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post #1 of 11 Old Apr 11th, 2016, 11:39 am Thread Starter
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Howdy!

Well, I've gone and done it. I moved from my V-Twin to a K1200LT. My twin wasn't all that comfortable, especially for my wife. She loves to get out and travel on the bike, but on that little beast we couldn't go far without some MAJOR butt pain! She wanted me to get a touring bike that was comfortable for longer trips, and I wanted something 'fun' to ride. After doing the 'reviews', it seemed like BMW was always at the top of the list, but $30k for a new bike?! OUCH!

Then, I got a small settlement check I wasn't expecting from an insurance claim. My wife started looking at Craig's List for a 'new' bike. Amazingly, we found this BMW for about a $1000 more than the settlement, so we went for it. It's a 2005, and not in perfect condition, got a few scratches and a cracked right side 'bumper' (or whatever that little wing is called in BMW speak). A couple of scrapes down low where it looks like someone dropped it.

Still, it's a beautiful blue and looks pretty nice overall. 43K miles. Seems to run pretty great, but I have to get used to the sound and vibrations from the higher rpm's! A little 'buzzy' compared to what I'm used to! Been a long time since I've felt that in a bike - and the FIRST time I've owned/ridden a BMW. I've had it two days so far, and the wife loves it! Very comfortable for her. For me, well, I'm having to adapt a bit. It seems like the foot pegs are too high and causes my hips to get sore, while the seat is almost too high and makes it hard to reach the ground comfortably! What a weird combination. I'm going to have to figure out a fix, at least for the footpegs. I can probably get used to the overall height (MASSIVE difference to my twin!), but those footpegs are probably going to have to get changed somehow.

She's a heavy beast (the bike, not the wife!), but handles pretty well, especially at speed. Seems like the faster you go, the better she handles! Pretty cool. Definitely have to keep the rpm's up when starting from dead stop and at slower speeds, though, or she feels like she'll topple over. Seems a bit 'top heavy' unless she's cruising.

Anyway, being my first BMW, and being new to the group, I just thought I'd introduce myself. I look forward to learning from you guys and hopefully enjoying this new experience. I'm Doug Sharp, and live in Snohomish County in Washington State. Take care, and ride safe!

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post #2 of 11 Old Apr 11th, 2016, 1:03 pm
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Re: Howdy!

Welcome from one Doug to another Doug down here in San Marcos, CA.

I made the move a couple years ago from a Harley to an RT. It took a LOT of getting used to. Not in a bad way, just different. I think a lot of it was getting used to almost twice the horsepower, braking, turning, comfort and for sure a different type of buzz or vibration. Even as much as I was enjoying the RT, I thought I would always keep the Harley for shorter runs... Fast forward two years and the Harley is being sold. I've just found the RT to be a great all around bike that I don't need or want two.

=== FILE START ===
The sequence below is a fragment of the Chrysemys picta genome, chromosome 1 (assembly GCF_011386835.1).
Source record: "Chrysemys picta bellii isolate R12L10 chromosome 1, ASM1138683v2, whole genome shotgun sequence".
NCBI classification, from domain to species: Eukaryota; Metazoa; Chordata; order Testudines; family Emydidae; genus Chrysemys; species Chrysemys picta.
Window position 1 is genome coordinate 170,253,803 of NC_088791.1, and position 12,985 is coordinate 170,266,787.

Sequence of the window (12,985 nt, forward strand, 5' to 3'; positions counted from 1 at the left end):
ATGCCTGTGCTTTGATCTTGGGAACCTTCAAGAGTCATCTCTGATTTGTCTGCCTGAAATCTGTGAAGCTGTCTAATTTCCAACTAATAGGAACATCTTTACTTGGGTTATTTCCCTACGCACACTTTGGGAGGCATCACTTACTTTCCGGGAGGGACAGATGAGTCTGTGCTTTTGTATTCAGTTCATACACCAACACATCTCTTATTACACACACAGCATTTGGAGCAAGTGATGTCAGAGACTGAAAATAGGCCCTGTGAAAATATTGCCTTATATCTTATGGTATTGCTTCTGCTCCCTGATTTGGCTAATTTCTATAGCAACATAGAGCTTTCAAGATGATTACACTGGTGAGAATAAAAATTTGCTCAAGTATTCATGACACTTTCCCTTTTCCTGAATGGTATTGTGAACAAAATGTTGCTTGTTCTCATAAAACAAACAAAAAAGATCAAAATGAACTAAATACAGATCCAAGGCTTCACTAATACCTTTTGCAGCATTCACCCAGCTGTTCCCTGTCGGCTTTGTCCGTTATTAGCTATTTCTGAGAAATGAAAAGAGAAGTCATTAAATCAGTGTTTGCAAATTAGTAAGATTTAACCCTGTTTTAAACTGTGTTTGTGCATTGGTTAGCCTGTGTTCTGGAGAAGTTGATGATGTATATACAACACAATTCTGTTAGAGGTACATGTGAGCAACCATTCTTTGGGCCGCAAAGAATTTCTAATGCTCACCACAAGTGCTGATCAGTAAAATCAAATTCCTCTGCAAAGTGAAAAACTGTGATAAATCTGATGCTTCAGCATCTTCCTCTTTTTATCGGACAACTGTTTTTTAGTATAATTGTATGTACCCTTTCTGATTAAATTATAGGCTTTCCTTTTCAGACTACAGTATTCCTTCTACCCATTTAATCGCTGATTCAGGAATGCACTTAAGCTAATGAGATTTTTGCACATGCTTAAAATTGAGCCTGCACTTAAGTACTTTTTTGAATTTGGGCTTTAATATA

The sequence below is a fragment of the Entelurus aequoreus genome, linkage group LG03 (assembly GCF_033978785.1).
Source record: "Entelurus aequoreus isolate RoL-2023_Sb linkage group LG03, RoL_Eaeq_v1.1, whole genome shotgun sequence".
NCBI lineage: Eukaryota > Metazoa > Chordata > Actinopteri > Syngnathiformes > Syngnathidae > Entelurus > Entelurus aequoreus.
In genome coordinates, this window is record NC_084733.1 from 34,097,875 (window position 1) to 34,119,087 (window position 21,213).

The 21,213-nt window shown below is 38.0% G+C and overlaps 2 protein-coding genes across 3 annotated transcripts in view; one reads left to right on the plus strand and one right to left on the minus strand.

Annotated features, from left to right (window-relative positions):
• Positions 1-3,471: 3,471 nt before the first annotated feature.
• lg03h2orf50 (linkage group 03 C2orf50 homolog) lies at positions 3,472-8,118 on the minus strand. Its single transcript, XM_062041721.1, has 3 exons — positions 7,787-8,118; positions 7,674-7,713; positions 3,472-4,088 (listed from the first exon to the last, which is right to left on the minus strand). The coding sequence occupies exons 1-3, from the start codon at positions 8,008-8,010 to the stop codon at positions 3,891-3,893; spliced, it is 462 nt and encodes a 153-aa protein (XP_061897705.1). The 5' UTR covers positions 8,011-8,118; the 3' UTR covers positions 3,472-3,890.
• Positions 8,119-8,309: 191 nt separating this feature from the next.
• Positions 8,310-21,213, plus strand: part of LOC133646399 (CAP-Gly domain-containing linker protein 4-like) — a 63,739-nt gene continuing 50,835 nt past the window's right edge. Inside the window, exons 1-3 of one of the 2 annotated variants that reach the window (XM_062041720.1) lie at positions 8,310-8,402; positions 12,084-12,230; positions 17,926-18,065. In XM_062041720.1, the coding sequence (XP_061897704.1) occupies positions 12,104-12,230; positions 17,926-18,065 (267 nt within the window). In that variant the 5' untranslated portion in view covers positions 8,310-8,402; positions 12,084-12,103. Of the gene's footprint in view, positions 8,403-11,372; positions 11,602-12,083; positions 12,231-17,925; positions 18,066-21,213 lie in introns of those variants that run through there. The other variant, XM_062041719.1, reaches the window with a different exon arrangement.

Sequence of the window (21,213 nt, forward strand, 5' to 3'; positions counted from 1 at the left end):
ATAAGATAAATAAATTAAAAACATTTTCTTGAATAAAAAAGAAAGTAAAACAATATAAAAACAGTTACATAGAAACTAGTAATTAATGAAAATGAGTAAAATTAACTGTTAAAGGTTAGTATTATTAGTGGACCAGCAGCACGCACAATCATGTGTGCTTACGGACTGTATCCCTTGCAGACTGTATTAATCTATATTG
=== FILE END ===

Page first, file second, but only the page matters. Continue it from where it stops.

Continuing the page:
Enjoy your bike and all it has to offer. For sure there are a LOT of really smart dudes and dudettes on this forum and can guide you with all sorts of tips and tricks. Be sure to start a thread asking what kind of oil to use in your new bike. (This is dripping with sarcasm.)
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post #3 of 11 Old Apr 11th, 2016, 1:36 pm
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Re: Howdy!

Welcome Doug from Sugar Hill, GA. First thing you should do is review all the specific videos relating to the bike starting with Kirks videos at the link below.

Maint./ Repair Videos


The tips and tricks is a good watch and very informative plus all the related self service DIY videos there for saving you money if you are capable of doing your own wrenching.

Take a good look at what you bought. They are great bikes but there are maintenance items that need to be looked at. These heavy beasts came with not so good rubber brake lines and when they get some age on them as with your 2005, they deteriorate from the inside and do two things. they clog up parts in the ABS and also just burst when you need them most. If they have not been upgraded with Spiegler stainless braided lines, you should consider that your first farkle as a safety upgrade.

This leads into the second which is regular periodic brake system maintenance in flushing the fluid. There is a specific procedure for flushing the Integral ABS system on the 2005 so read up on that also.